What is an infographic? Though infographics have become a go-to marketing tool over the last decade, we still commonly receive questions about the various terms used to describe this field of design. What is the difference between data visualization, information design, visual content, and infographics? The confusion is understandable. Many of the labels thrown around not only overlap but can be open to individual interpretation. It gets tricky.
Luckily, as an agency with a decade in the game (and a book to boot), we’re here to demystify it all and give you insight into the world of infographics, why they’re useful, and how you can take advantage of this exciting medium.
What Is an Infographic?
Well, let’s start with the word itself. “Infographic” is a portmanteau of the words “information” and “graphic.” In essence, an infographic is a form of visual communication meant to capture attention and enhance comprehension. In this era, “infographic” has become the broadest descriptor of a specific type of visual communication that includes graphics showing data, copy, or both. You’ve probably come across these types of visuals in magazines, online, or on the wall at your doctor’s office.
Example: This educational piece for the American Heart Association is an overview of atrial fibrillation.
The word “infographic” has experienced a meteoric rise in popularity over the last decade, largely due to the use of this medium for both branded and editorial content on the web. But as the buzz surrounding this word has grown, so have the arguments about the real answer to the question, “What is an infographic?” There are many schools of thought, but we believe the term should remain open and inclusive as the medium evolves.
What Are the Different Types of Infographics?
While there are many different presentations of infographics, there are three general categories they can fall into:
- Data visualization
- Information design
- Editorial infographics
Each serves its own purpose and can be a powerful storytelling tool—when applied properly. Let’s explore the difference between them.
1) The Data Visualization Infographic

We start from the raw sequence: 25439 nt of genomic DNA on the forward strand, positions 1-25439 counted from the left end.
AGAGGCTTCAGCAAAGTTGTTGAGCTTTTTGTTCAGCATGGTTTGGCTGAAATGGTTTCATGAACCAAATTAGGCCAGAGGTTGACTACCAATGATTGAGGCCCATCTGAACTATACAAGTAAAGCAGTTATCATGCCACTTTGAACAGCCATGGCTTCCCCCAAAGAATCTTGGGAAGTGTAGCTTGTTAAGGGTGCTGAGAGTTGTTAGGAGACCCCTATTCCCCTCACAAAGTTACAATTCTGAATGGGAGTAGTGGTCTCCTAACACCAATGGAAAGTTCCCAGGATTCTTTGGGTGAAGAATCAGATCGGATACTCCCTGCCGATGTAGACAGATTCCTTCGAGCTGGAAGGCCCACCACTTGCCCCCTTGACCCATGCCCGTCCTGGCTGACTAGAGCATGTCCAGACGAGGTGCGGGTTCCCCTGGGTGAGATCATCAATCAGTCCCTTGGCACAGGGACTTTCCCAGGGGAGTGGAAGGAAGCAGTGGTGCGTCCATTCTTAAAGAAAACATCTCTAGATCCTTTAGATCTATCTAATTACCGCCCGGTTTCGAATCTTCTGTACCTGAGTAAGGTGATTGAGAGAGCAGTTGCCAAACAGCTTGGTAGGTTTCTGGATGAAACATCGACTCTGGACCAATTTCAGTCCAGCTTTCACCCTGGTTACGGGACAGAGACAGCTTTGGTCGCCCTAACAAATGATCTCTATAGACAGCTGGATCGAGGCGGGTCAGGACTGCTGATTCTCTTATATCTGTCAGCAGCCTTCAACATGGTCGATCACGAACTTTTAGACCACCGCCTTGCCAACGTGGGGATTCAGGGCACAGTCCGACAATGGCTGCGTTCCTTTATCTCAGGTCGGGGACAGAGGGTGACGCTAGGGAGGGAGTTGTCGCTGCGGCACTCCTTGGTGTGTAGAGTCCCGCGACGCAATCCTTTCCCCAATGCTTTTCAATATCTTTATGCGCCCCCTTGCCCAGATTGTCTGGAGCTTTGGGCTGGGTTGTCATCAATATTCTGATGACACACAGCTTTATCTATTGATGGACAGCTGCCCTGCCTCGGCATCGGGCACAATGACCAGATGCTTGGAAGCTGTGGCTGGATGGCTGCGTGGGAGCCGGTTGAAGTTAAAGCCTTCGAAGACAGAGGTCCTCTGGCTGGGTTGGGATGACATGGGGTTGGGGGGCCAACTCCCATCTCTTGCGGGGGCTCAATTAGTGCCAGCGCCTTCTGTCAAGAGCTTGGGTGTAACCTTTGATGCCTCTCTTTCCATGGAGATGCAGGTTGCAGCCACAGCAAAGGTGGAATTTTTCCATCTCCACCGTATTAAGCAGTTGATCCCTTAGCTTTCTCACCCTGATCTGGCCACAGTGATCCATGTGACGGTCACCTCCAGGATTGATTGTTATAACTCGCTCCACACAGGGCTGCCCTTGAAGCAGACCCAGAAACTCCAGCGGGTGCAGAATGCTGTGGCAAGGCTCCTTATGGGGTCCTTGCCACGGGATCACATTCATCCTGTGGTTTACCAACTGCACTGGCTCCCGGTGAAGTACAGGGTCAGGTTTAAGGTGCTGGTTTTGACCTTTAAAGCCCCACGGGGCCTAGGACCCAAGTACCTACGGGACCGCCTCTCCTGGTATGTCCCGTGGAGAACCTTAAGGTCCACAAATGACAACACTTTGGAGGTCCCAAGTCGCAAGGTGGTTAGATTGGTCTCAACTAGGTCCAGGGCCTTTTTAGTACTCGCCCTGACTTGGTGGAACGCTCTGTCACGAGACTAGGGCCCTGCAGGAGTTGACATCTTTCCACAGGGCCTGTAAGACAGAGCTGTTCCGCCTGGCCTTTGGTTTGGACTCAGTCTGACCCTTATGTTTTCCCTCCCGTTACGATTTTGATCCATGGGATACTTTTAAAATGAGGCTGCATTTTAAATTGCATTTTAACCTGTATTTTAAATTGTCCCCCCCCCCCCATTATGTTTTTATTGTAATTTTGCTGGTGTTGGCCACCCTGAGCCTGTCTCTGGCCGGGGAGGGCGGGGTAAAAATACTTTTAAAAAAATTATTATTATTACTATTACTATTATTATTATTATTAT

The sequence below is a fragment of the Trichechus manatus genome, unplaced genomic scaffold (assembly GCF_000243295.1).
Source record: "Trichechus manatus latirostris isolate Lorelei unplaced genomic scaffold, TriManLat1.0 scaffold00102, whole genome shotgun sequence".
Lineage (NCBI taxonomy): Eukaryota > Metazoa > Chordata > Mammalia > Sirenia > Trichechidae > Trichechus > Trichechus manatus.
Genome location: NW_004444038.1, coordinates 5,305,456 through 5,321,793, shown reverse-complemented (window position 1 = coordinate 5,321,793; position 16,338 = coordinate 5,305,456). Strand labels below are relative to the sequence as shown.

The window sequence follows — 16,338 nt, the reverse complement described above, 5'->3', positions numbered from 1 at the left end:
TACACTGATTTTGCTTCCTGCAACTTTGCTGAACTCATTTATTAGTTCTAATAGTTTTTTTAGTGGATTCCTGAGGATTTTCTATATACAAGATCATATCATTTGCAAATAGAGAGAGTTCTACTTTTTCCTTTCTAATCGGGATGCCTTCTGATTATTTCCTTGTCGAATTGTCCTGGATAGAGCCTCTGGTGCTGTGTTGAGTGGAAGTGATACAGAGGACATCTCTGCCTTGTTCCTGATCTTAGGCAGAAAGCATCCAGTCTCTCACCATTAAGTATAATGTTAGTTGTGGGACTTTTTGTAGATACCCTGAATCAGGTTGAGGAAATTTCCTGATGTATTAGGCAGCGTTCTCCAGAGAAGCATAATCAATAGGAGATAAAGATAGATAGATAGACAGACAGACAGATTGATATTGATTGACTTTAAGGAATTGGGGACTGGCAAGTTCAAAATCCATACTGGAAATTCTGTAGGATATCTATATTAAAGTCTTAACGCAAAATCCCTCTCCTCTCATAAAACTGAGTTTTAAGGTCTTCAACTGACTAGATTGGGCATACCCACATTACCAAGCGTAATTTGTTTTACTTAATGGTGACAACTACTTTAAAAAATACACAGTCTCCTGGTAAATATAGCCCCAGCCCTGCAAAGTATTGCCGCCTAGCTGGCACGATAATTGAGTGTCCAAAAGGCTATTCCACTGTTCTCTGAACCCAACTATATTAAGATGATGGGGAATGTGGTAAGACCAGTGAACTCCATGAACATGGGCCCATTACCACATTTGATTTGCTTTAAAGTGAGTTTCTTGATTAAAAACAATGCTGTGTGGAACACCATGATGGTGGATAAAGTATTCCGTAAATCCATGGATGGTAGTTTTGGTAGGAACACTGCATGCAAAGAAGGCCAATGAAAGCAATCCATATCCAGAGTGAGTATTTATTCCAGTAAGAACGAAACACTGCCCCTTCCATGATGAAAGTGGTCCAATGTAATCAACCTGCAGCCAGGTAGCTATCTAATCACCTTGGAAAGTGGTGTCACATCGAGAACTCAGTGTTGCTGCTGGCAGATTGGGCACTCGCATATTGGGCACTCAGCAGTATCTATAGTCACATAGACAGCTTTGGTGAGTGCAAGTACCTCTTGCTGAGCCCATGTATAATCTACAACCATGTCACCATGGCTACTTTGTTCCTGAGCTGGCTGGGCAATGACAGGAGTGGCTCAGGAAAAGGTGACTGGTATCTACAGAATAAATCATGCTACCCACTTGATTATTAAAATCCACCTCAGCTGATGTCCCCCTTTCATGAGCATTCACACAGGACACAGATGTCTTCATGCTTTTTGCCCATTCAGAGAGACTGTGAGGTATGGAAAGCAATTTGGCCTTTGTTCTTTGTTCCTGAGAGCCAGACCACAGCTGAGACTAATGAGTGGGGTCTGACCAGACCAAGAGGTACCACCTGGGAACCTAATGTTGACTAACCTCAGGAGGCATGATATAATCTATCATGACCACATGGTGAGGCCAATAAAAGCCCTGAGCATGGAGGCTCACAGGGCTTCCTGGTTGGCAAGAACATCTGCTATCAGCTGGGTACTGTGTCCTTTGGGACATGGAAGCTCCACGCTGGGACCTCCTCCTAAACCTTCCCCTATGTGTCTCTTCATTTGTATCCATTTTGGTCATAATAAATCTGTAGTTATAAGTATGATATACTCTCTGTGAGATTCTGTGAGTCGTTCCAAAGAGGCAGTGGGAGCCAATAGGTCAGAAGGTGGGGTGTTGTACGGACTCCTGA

You may be familiar with data visualization in the form of basic charts and graphs. Data visualization is simply a visual representation of data. We consider it an artistic science, as it uses design aesthetics to increase data comprehension, synthesis, and ultimately recall. Whether you’re looking at meta patterns or single data points, data visualization translates that data into a visual language you can easily and instantly understand.
In the age of big data, this is especially important. We need to both make sense of numbers and be able to easily share the story they tell. To see how and why data visualization is so powerful, take a look at this video. (If you’ll note, we did indeed create a video that visualizes the power of data visualization—case in point.)
Now, want to see the power of data visualization at work? Take a look at the data visualization below.
Example: You probably don’t speak Italian, but you can likely decipher the information presented in this graphic by Francesco Franchi. This illustrates why data visualization is the most interesting and universal way to make information accessible and understandable to a wide group of people.
In application, the practice of data visualization is the most numbers-heavy—and typically is what a purist would describe as a “true” infographic. But, as with all infographic design, the display method is rooted in the context and desired message.